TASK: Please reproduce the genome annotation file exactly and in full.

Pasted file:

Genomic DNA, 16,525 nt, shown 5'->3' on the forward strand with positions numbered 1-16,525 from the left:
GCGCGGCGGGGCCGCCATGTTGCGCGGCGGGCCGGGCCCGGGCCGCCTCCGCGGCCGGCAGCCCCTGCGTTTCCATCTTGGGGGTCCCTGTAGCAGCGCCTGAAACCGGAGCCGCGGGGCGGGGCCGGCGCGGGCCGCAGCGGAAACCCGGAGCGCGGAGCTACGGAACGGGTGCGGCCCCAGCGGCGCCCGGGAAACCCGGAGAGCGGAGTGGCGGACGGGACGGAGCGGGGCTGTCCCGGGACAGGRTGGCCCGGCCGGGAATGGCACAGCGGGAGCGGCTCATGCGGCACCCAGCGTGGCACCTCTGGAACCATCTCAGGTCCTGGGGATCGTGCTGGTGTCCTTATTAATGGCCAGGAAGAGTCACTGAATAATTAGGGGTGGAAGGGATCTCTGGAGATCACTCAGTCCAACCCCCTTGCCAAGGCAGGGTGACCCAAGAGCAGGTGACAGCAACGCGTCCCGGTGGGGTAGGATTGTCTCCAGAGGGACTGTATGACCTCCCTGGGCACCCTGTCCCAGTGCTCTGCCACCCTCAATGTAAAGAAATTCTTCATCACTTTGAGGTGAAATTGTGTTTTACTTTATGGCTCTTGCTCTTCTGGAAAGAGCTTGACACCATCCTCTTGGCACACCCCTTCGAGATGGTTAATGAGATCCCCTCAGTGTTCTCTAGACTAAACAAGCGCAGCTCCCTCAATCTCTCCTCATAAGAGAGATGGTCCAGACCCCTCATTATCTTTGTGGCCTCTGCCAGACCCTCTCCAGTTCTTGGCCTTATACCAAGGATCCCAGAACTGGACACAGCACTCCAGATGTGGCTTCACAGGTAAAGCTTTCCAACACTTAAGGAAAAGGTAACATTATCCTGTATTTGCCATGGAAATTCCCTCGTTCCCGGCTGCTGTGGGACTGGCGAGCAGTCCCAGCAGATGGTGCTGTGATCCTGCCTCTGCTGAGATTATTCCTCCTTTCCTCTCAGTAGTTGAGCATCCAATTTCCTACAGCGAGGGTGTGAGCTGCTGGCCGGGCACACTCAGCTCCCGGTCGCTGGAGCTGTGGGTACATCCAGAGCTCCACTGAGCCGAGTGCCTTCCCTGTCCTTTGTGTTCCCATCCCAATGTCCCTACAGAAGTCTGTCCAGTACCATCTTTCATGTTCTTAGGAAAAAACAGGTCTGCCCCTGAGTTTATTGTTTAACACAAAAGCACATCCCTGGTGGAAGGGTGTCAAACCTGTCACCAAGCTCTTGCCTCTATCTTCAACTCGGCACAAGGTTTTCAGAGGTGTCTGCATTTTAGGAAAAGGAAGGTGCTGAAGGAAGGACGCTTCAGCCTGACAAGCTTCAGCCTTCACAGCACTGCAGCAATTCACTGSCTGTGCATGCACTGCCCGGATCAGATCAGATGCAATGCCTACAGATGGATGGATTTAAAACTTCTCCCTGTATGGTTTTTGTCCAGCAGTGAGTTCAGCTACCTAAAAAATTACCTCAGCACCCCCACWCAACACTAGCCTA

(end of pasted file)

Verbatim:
Genomic DNA, 16,525 nt, shown 5'->3' on the forward strand with positions numbered 1-16,525 from the left:
GCGCGGCGGGGCCGCCATGTTGCGCGGCGGGCCGGGCCCGGGCCGCCTCCGCGGCCGGCAGCCCCTGCGTTTCCATCTTGGGGGTCCCTGTAGCAGCGCCTGAAACCGGAGCCGCGGGGCGGGGCCGGCGCGGGCCGCAGCGGAAACCCGGAGCGCGGAGCTACGGAACGGGTGCGGCCCCAGCGGCGCCCGGGAAACCCGGAGAGCGGAGTGGCGGACGGGACGGAGCGGGGCTGTCCCGGGACAGGRTGGCCCGGCCGGGAATGGCACAGCGGGAGCGGCTCATGCGGCACCCAGCGTGGCACCTCTGGAACCATCTCAGGTCCTGGGGATCGTGCTGGTGTCCTTATTAATGGCCAGGAAGAGTCACTGAATAATTAGGGGTGGAAGGGATCTCTGGAGATCACTCAGTCCAACCCCCTTGCCAAGGCAGGGTGACCCAAGAGCAGGTGACAGCAACGCGTCCCGGTGGGGTAGGATTGTCTCCAGAGGGACTGTATGACCTCCCTGGGCACCCTGTCCCAGTGCTCTGCCACCCTCAATGTAAAGAAATTCTTCATCACTTTGAGGTGAAATTGTGTTTTACTTTATGGCTCTTGCTCTTCTGGAAAGAGCTTGACACCATCCTCTTGGCACACCCCTTCGAGATGGTTAATGAGATCCCCTCAGTGTTCTCTAGACTAAACAAGCGCAGCTCCCTCAATCTCTCCTCATAAGAGAGATGGTCCAGACCCCTCATTATCTTTGTGGCCTCTGCCAGACCCTCTCCAGTTCTTGGCCTTATACCAAGGATCCCAGAACTGGACACAGCACTCCAGATGTGGCTTCACAGGTAAAGCTTTCCAACACTTAAGGAAAAGGTAACATTATCCTGTATTTGCCATGGAAATTCCCTCGTTCCCGGCTGCTGTGGGACTGGCGAGCAGTCCCAGCAGATGGTGCTGTGATCCTGCCTCTGCTGAGATTATTCCTCCTTTCCTCTCAGTAGTTGAGCATCCAATTTCCTACAGCGAGGGTGTGAGCTGCTGGCCGGGCACACTCAGCTCCCGGTCGCTGGAGCTGTGGGTACATCCAGAGCTCCACTGAGCCGAGTGCCTTCCCTGTCCTTTGTGTTCCCATCCCAATGTCCCTACAGAAGTCTGTCCAGTACCATCTTTCATGTTCTTAGGAAAAAACAGGTCTGCCCCTGAGTTTATTGTTTAACACAAAAGCACATCCCTGGTGGAAGGGTGTCAAACCTGTCACCAAGCTCTTGCCTCTATCTTCAACTCGGCACAAGGTTTTCAGAGGTGTCTGCATTTTAGGAAAAGGAAGGTGCTGAAGGAAGGACGCTTCAGCCTGACAAGCTTCAGCCTTCACAGCACTGCAGCAATTCACTGSCTGTGCATGCACTGCCCGGATCAGATCAGATGCAATGCCTACAGATGGATGGATTTAAAACTTCTCCCTGTATGGTTTTTGTCCAGCAGTGAGTTCAGCTACCTAAAAAATTACCTCAGCACCCCCACWCAACACTAGCCTA